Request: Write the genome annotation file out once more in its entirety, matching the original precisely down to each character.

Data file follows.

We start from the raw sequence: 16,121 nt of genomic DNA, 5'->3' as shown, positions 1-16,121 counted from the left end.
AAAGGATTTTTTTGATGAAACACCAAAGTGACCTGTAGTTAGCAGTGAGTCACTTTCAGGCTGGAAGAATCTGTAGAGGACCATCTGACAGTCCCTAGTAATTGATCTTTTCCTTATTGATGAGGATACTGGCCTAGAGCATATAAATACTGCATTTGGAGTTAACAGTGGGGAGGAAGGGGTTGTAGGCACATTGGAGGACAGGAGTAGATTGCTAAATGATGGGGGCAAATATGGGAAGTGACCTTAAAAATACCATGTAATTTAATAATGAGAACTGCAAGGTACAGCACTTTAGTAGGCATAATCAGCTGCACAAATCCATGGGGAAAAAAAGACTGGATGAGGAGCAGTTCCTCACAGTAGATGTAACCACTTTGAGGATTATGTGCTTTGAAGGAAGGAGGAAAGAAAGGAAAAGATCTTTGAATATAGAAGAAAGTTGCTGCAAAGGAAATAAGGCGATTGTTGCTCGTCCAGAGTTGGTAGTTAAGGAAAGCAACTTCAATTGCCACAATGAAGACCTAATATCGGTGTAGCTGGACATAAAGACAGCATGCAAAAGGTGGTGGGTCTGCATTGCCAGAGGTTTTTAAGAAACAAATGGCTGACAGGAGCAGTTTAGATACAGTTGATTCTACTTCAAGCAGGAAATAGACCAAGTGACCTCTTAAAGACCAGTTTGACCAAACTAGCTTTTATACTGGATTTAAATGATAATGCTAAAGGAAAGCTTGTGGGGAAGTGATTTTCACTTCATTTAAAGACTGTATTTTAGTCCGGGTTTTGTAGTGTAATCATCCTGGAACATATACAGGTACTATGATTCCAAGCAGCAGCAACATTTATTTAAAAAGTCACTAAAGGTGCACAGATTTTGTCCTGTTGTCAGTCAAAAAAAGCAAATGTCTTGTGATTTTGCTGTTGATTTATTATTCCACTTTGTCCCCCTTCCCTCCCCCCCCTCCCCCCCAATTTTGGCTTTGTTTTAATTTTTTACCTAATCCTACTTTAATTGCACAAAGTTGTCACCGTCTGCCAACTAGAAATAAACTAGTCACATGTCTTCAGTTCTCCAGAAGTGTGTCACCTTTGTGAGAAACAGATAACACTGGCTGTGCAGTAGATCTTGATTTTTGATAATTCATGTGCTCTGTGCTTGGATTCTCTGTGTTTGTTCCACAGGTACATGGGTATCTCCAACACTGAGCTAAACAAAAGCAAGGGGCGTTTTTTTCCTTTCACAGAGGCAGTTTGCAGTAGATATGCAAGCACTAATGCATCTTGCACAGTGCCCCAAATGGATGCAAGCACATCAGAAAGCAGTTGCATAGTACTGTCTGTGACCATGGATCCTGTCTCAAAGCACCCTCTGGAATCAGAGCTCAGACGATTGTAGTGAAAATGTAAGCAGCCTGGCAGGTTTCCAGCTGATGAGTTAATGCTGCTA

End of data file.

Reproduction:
We start from the raw sequence: 16,121 nt of genomic DNA, 5'->3' as shown, positions 1-16,121 counted from the left end.
AAAGGATTTTTTTGATGAAACACCAAAGTGACCTGTAGTTAGCAGTGAGTCACTTTCAGGCTGGAAGAATCTGTAGAGGACCATCTGACAGTCCCTAGTAATTGATCTTTTCCTTATTGATGAGGATACTGGCCTAGAGCATATAAATACTGCATTTGGAGTTAACAGTGGGGAGGAAGGGGTTGTAGGCACATTGGAGGACAGGAGTAGATTGCTAAATGATGGGGGCAAATATGGGAAGTGACCTTAAAAATACCATGTAATTTAATAATGAGAACTGCAAGGTACAGCACTTTAGTAGGCATAATCAGCTGCACAAATCCATGGGGAAAAAAAGACTGGATGAGGAGCAGTTCCTCACAGTAGATGTAACCACTTTGAGGATTATGTGCTTTGAAGGAAGGAGGAAAGAAAGGAAAAGATCTTTGAATATAGAAGAAAGTTGCTGCAAAGGAAATAAGGCGATTGTTGCTCGTCCAGAGTTGGTAGTTAAGGAAAGCAACTTCAATTGCCACAATGAAGACCTAATATCGGTGTAGCTGGACATAAAGACAGCATGCAAAAGGTGGTGGGTCTGCATTGCCAGAGGTTTTTAAGAAACAAATGGCTGACAGGAGCAGTTTAGATACAGTTGATTCTACTTCAAGCAGGAAATAGACCAAGTGACCTCTTAAAGACCAGTTTGACCAAACTAGCTTTTATACTGGATTTAAATGATAATGCTAAAGGAAAGCTTGTGGGGAAGTGATTTTCACTTCATTTAAAGACTGTATTTTAGTCCGGGTTTTGTAGTGTAATCATCCTGGAACATATACAGGTACTATGATTCCAAGCAGCAGCAACATTTATTTAAAAAGTCACTAAAGGTGCACAGATTTTGTCCTGTTGTCAGTCAAAAAAAGCAAATGTCTTGTGATTTTGCTGTTGATTTATTATTCCACTTTGTCCCCCTTCCCTCCCCCCCCTCCCCCCCAATTTTGGCTTTGTTTTAATTTTTTACCTAATCCTACTTTAATTGCACAAAGTTGTCACCGTCTGCCAACTAGAAATAAACTAGTCACATGTCTTCAGTTCTCCAGAAGTGTGTCACCTTTGTGAGAAACAGATAACACTGGCTGTGCAGTAGATCTTGATTTTTGATAATTCATGTGCTCTGTGCTTGGATTCTCTGTGTTTGTTCCACAGGTACATGGGTATCTCCAACACTGAGCTAAACAAAAGCAAGGGGCGTTTTTTTCCTTTCACAGAGGCAGTTTGCAGTAGATATGCAAGCACTAATGCATCTTGCACAGTGCCCCAAATGGATGCAAGCACATCAGAAAGCAGTTGCATAGTACTGTCTGTGACCATGGATCCTGTCTCAAAGCACCCTCTGGAATCAGAGCTCAGACGATTGTAGTGAAAATGTAAGCAGCCTGGCAGGTTTCCAGCTGATGAGTTAATGCTGCTA